Selling Your Home - Using A Purchase Agreement, Deed, Escrow, and Title Report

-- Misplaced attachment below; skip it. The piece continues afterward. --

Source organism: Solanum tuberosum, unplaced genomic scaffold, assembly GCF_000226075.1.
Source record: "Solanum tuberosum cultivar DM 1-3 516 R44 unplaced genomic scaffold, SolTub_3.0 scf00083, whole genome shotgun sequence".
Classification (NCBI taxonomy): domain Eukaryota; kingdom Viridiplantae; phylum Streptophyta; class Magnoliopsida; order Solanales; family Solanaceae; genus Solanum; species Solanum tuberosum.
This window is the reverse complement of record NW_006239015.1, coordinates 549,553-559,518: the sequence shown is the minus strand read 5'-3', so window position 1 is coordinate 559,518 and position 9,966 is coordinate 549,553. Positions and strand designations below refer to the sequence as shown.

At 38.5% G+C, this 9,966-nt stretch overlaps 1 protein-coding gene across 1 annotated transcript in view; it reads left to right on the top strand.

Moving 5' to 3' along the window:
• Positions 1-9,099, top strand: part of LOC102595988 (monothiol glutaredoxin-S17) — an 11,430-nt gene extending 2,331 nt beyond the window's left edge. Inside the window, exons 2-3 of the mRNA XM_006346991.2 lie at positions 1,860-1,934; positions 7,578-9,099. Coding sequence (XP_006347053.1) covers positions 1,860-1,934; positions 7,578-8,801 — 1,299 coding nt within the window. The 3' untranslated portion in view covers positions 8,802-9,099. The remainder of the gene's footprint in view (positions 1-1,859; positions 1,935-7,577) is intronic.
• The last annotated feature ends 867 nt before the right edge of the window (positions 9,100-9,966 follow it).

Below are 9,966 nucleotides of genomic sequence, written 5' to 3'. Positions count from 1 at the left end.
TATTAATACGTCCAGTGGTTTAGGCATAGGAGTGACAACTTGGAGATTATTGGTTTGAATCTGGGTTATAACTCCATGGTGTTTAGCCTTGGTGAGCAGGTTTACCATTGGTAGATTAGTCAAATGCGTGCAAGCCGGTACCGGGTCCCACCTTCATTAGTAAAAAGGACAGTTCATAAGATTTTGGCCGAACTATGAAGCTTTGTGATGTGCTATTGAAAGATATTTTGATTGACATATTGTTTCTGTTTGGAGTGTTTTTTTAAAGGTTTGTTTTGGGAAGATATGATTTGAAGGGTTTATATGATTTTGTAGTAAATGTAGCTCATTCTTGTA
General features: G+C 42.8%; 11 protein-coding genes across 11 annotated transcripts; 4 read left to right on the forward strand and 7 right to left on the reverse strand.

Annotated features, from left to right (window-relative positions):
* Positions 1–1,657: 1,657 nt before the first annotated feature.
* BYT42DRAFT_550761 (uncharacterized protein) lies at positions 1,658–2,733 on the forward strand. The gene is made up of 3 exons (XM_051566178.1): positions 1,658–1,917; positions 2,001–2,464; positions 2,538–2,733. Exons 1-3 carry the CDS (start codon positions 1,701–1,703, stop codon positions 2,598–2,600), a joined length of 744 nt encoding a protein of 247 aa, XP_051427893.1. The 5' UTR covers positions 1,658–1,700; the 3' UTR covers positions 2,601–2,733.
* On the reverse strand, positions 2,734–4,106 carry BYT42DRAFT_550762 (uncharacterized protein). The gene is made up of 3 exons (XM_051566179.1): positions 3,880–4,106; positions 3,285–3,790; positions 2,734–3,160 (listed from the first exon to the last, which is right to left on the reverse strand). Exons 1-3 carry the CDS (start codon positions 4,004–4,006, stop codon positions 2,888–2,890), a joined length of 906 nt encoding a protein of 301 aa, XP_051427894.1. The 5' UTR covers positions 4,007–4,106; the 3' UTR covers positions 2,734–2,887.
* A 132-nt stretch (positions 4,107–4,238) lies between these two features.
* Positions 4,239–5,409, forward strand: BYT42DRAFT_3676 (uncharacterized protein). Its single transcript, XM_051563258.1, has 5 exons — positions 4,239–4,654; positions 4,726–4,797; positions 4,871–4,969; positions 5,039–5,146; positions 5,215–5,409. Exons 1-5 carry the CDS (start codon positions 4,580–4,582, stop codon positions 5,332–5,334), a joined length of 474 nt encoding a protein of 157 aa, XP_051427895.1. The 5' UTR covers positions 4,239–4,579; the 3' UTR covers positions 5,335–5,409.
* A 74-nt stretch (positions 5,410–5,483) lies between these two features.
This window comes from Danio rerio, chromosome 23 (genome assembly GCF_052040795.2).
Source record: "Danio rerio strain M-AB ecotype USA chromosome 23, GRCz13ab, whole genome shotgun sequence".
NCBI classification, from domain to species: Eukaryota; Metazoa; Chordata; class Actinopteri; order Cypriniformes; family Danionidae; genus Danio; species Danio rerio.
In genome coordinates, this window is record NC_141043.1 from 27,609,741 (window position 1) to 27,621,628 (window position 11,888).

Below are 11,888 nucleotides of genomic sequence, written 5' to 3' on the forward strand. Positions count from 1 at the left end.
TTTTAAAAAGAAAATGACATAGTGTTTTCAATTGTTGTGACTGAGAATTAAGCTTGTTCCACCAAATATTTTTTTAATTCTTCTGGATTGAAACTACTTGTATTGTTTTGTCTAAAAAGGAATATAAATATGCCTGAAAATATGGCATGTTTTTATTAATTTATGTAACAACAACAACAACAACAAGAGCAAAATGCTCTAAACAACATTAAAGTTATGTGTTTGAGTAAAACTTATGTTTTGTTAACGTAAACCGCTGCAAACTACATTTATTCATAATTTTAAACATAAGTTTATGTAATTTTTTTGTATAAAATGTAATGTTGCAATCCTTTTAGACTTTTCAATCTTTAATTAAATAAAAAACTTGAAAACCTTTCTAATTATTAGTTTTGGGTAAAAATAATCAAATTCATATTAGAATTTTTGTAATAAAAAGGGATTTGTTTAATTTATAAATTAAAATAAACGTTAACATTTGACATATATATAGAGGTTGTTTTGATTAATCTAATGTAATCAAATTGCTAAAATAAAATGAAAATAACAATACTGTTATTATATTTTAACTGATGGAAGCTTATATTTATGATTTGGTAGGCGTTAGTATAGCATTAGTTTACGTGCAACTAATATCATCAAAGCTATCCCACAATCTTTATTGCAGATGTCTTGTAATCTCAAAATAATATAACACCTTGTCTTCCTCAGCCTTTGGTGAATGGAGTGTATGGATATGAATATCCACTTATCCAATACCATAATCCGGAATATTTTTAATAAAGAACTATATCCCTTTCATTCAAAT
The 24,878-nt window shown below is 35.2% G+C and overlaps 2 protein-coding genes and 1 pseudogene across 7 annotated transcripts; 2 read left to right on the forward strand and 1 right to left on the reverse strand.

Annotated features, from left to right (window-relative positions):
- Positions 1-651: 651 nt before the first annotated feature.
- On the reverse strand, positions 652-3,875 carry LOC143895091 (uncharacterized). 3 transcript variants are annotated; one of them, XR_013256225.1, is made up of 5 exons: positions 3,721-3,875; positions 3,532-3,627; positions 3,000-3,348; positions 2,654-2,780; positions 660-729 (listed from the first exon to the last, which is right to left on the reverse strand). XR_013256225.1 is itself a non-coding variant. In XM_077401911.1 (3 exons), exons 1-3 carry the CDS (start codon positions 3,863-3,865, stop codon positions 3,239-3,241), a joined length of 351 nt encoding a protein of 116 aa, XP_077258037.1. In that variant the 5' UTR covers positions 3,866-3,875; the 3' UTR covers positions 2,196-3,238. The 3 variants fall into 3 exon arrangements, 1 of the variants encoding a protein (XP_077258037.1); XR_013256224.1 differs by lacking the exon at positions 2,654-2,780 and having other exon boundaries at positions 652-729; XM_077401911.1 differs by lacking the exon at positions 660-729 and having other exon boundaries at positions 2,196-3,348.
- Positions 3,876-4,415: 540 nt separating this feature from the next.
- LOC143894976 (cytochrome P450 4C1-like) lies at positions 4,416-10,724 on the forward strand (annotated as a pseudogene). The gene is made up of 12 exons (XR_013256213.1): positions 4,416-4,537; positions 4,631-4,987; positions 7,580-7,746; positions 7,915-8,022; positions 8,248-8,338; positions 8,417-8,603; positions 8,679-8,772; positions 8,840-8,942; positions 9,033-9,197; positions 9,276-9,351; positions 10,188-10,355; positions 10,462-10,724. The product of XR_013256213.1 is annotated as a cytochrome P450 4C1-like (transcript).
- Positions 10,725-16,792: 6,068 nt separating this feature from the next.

Basic Definitions A real estate purchase agreement is a detailed contract between the buyer and seller to document the terms of the property sale that will transfer the deed. A deed is a short legal document (usually 1-2 pages) that the buyer receives at the close of escrow to show that the buyer is the new owner of the land. Escrow is the process/method used by the parties to complete the home sale with the help of a third party (usually a title company or an attorney), to ensure that all the paperwork and money is transferred and documented properly. A title report is usually provided to the buyer and seller by the escrow company, and it shows who currently owns the property, and the existence of any encumbrances. An encumbrance is a legal right or obligation attached to the property, such as a mortgage or easement. Deed Deeds are usually prepared by a title company or attorney, then notarized, and then filed with the clerk-recorder of the County where the property is located. A deed specifies the manner in which the buyer owns the property, such as "Individually," "Community Property," or "As Trustee for the Jones Family Living Trust." Generally, there are three types of deeds used in California: • Quitclaim Deed - transfers to the buyer whatever rights and interests the seller has in the property. These are common in California, except as applied to home sales because of the difficulty of obtaining title insurance on a quitclaim deed. • Grant Deed – like a quitclaim deed, a grant deed also transfers to the buyer whatever rights and interests the seller has in the property. But a grant deed goes further and contains the seller's promise that he (1) has not conveyed the same property (or any right, title or interest in the property) to any person other than the buyer; and (2) the property is presently free from encumbrances not otherwise disclosed by the buyer. Grant deeds are common in California, and are the standard type of deed used for home sales. • Warranty Deed - These are the same as a grant deed, but contain the following additional promise by the seller: if any 3rd party later claims an interest in the property relating to an encumbrance not disclosed by seller, then the seller will hire and pay an attorney for the buyer in order to defend/improve the title. Warranty deeds are not very common in California. Title Report A preliminary title report is a helpful document to use when examining a deed. In the typical home sale, the buyer obtains a preliminary title report from the escrow company, which will specify who owns the property, and whether there are any liens (mortgages), easements, or other restrictions (encumbrances) limiting anybody's use and/or ownership of the Property. A preliminary title report is not an insurance policy. It is what comes before an insurance policy is issued. In a legal sense it is only an offer by the title insurer to issue a policy of title insurance, and might not even list every encumbrance affecting title. Virtually all properties on the market have encumbrances, and unless you are the undisputed ruler of your entire nation, you can probably expect that somebody else is claiming some ownership interests over the land (i.e., mineral rights, yearly tax assessments). Indeed, occasionally the title report is wrong, and official records later reveal that the seller was only a partial owner, or an easement was larger than everyone thought, or something like that. This is often described as a cloud on title. So, title insurance is a way to make sure that in the event of an error or cloud on title, the buyer can get a refund of the purchase price. Typically, title insurance is purchased by the buyer for his own benefit to cover the purchase price of the real property.